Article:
Thus, because no time 'remain[ed] for response to the original pleading' when General Mills filed its amended complaint, Kraft had only 10 days after service of the amended complaint - not 10 days after the district court's ruling on the motion to dismiss - to file an answer and counterclaim or take such other action as may have been permitted to protect its interests. Because Kraft did not do so before its deadline had passed, the district court did not abuse its discretion in finding that Kraft had abandoned its counterclaim.
487 F.3d at 1376-1377.
In the opinion relied upon by Plaintiff here, the Federal Circuit clarified its ruling:
Kraft argues in its petition for rehearing that our decision undermines the 'clearly expressed intent' of Rule 12 - to permit certain defenses, including failure to state a claim upon which relief can be granted, to be raised by motion instead of in a responsive pleading. However, '[t]he Federal Rules should be given their plain meaning.'
Walker v. Armco Steel Corp., 446 U.S. 740, 750 n.9... (1978). Here, where the meaning of Rule 12 is unambiguous, we decline to ignore the text of the rule in service of a purported purpose. As we previously explained, Rule 12(a)(4) by its express terms only alters 'these periods of time.'..., where 'these periods' can only refer to the periods of time enumerated immediately before, in Rule 12(a)(1)-(3): 20 days after service of a summons and complaint (Rule 12(a)(1)(A)); 60 or 90 days after a request for waiver of process is sent (Rule 12(a)(1)(B)); 20 days after service of a cross-claim or counterclaim (Rule 12(a)(2)); and 60 days after service of a pleading on the United States or its agencies, officers, or employees (Rule 12(a)(3)). The period of time to answer an amended complaint is not only missing from this list of affected periods, but it is, in the relevant circumstances, of a different length: '10 days after service of the amended pleading.' See Fed.R.Civ.P. 15(a). The language of the rule is unambiguous: Rule 12(a)(4) does not extend the time for filing an answer to an amended complaint when 'the time remaining for response to the original pleading' has elapsed....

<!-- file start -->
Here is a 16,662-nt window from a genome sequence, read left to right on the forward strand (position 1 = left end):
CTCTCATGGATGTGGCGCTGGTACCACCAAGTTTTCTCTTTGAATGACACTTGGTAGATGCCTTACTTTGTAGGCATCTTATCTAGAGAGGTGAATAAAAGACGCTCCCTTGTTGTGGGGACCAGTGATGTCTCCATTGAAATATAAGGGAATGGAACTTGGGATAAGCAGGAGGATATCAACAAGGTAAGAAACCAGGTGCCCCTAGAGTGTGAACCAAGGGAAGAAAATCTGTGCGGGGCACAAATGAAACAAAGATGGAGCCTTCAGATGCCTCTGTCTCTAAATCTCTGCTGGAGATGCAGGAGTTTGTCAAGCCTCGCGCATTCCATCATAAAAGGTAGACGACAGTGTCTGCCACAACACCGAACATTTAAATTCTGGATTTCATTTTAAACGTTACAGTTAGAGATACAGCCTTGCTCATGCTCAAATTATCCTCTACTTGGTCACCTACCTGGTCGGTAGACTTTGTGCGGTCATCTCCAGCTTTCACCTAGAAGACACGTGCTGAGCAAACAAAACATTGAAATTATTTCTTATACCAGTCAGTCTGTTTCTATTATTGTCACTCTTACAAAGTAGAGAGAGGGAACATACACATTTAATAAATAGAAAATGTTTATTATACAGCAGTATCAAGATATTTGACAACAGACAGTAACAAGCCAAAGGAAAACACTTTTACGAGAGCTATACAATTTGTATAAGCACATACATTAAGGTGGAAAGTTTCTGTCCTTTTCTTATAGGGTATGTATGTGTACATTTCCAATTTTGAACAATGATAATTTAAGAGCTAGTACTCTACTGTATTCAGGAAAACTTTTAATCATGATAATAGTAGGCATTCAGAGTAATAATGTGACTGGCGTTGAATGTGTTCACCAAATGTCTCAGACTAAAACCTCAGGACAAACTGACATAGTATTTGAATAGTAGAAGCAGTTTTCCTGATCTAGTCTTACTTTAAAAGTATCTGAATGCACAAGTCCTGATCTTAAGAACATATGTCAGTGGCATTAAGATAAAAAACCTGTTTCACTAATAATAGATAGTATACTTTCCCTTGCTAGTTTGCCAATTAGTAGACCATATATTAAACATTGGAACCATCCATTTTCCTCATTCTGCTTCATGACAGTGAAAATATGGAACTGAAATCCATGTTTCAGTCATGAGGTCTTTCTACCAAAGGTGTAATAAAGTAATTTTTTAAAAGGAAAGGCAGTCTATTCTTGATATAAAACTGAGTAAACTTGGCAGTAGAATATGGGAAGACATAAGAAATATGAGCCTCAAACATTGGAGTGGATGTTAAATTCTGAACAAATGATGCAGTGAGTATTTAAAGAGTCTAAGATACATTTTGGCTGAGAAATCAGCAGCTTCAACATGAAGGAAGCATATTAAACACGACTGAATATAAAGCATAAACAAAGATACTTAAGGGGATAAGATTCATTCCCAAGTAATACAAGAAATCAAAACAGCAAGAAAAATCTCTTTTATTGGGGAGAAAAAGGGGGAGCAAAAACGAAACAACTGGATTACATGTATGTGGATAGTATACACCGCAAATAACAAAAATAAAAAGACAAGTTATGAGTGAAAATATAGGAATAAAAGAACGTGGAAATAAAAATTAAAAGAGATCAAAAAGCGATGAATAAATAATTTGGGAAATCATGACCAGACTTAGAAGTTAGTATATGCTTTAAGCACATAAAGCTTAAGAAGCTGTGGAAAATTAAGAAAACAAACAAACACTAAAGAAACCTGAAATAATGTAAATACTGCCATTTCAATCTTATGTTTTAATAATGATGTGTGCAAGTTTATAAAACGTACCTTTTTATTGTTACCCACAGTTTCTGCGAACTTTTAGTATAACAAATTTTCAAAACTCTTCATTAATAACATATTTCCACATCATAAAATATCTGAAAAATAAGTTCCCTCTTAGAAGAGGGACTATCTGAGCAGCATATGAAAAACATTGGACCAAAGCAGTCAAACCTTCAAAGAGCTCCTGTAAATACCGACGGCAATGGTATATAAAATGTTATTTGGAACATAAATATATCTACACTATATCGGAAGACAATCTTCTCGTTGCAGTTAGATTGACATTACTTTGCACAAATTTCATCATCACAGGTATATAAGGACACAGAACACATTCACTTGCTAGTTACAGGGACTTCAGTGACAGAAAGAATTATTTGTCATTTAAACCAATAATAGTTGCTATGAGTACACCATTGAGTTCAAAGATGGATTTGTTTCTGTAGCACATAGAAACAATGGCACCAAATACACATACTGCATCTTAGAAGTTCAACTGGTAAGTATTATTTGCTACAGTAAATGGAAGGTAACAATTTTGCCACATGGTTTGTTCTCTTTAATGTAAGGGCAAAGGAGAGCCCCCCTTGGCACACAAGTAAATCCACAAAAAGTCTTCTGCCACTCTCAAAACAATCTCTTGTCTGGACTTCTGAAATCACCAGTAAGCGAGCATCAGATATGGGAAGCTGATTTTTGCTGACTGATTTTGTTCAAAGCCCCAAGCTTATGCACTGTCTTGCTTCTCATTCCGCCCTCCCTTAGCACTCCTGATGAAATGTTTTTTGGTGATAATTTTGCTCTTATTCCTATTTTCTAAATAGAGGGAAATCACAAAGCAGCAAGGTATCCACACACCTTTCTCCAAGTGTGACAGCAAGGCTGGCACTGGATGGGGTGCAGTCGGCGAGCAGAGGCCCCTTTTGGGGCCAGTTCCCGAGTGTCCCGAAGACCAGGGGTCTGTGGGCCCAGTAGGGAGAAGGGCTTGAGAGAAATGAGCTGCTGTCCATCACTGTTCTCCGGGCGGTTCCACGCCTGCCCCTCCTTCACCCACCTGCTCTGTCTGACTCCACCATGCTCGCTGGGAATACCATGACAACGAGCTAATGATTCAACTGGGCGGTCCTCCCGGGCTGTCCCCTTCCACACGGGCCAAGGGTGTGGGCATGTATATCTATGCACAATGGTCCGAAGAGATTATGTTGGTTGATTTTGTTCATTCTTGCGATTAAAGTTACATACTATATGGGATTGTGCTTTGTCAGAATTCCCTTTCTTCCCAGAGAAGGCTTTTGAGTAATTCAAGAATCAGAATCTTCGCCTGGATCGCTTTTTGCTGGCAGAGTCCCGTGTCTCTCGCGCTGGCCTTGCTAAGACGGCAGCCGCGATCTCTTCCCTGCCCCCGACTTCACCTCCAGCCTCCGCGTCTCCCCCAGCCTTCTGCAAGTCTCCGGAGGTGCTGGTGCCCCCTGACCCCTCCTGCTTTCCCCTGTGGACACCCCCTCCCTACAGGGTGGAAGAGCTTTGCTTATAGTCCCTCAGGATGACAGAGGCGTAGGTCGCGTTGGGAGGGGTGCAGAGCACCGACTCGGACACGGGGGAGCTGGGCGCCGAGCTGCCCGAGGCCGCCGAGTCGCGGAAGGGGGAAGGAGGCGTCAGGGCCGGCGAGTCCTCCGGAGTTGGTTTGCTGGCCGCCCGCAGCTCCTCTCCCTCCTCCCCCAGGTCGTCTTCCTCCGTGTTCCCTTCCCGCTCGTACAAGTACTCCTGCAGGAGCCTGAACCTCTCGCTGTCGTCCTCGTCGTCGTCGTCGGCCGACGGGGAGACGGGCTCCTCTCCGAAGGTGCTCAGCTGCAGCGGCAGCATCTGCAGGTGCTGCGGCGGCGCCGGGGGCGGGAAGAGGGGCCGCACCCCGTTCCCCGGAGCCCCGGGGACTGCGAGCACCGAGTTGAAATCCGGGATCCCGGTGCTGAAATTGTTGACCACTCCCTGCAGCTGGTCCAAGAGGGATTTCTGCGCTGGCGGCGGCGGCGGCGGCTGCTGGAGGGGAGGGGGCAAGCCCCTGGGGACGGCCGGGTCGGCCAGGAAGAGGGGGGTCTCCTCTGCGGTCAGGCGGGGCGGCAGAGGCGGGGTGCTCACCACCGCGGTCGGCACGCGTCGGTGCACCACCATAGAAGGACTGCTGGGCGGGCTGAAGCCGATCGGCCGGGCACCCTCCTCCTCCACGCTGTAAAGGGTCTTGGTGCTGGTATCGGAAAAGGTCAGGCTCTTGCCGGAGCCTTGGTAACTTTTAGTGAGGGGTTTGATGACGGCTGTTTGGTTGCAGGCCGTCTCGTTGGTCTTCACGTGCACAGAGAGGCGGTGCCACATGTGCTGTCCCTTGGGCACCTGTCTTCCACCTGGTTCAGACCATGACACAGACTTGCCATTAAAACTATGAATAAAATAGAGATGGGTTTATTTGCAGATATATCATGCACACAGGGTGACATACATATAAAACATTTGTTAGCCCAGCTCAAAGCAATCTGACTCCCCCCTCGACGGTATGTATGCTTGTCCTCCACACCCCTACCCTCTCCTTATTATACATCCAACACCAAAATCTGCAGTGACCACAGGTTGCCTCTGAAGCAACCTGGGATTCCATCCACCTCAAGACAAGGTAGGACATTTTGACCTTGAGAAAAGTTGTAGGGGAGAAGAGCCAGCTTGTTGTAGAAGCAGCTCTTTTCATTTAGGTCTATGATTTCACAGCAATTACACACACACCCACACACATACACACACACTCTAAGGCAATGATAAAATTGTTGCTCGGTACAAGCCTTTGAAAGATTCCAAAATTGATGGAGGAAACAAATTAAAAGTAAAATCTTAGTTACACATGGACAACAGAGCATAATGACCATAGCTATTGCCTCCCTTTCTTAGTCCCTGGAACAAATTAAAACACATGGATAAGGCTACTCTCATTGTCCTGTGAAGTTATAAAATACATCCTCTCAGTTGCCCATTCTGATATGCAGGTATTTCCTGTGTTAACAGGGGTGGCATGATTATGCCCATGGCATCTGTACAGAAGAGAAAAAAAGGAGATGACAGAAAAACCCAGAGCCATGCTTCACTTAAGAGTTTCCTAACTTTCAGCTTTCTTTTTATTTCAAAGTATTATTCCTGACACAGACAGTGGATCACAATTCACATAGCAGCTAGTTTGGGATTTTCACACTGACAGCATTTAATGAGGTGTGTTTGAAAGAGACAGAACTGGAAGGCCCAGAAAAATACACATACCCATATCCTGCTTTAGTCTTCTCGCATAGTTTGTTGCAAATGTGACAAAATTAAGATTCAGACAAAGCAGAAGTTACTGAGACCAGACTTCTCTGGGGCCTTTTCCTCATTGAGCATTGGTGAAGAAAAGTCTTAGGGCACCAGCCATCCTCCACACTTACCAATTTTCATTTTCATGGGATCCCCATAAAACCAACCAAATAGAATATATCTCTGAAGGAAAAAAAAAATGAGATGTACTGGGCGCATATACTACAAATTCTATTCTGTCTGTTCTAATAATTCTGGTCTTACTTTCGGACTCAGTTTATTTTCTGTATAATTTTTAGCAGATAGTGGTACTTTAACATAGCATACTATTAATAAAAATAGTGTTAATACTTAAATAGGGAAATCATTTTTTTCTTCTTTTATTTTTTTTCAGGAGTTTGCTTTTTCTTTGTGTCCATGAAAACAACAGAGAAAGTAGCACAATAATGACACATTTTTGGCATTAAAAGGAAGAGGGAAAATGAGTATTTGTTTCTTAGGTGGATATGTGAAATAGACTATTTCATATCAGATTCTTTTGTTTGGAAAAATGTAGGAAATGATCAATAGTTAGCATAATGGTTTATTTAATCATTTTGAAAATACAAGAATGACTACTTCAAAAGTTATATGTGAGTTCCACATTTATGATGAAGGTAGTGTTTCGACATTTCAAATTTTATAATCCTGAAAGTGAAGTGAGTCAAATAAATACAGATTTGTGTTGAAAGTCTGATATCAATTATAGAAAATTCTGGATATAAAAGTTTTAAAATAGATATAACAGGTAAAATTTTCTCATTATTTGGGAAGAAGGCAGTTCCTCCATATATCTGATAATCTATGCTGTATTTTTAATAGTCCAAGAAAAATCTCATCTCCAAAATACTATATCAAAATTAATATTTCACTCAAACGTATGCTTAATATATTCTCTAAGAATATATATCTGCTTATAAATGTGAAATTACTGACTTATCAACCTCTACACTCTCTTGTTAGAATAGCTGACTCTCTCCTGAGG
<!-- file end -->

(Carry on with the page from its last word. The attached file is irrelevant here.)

Our holding is narrower that Kraft's petition suggests. We did not and do not hold that the tolling provision of Rule 12(a)(4)(A) never applies to responses to amended pleadings. This is because Rule 15(a), which sets the deadline for answering an amended pleading, has two prongs: 'A party shall plead in response to an amended pleading [(1)] within the time remaining for response to an amended pleading or [(2)] within 10 days after service of the amended pleading, whichever period may be longer.'...
Ordinarily, 'the time remaining for response to the original pleading' will be defined by one of the periods of time enumerated in Rule 12(a) and tolled by Rule 12(a)(4)(A). Thus, when there is 'time remaining for response to the original pleading' - for example, when a plaintiff amends her complaint as a matter of right before serving the defendant or before the defendant answers - the first prong of Rule 15(a) (which refers to a deadline that is tolled by Rule 12(a)(4)(A)) becomes the longer of the two prongs, and the extended deadline of Rule 12(a)(4) controls. 495 F.3d at 1379. Relying on this Federal Circuit authority, Plaintiff contends that UBS AG should have filed its Answer to the Third Amended Complaint within 10 days from June 16, 2009, when UBS AG was served with the Third Amended Complaint and that UBS AG's failure to do so results in its default.
However, Plaintiff's motion to admit the Third Amended Complaint prayed that "the attached Third Amended Complaint be admitted on record upon receipt hereof." In his motion to admit the Third Amended Complaint, Plaintiff contended that he was in full compliance with the Orders of the Court. As UBS AG contends, the Third Amended Complaint was not then an operative pleading because the Court had not yet granted leave to Plaintiff to file it. When the Court directed the Clerk of the Court to file the Third Amended Complaint on October 15, 2009, the ten-day clock started to run and UBS AG's Answer was filed within that ten-day period, excluding intervening Saturdays and Sundays pursuant to Rule 6, Federal Rules of Civil Procedure.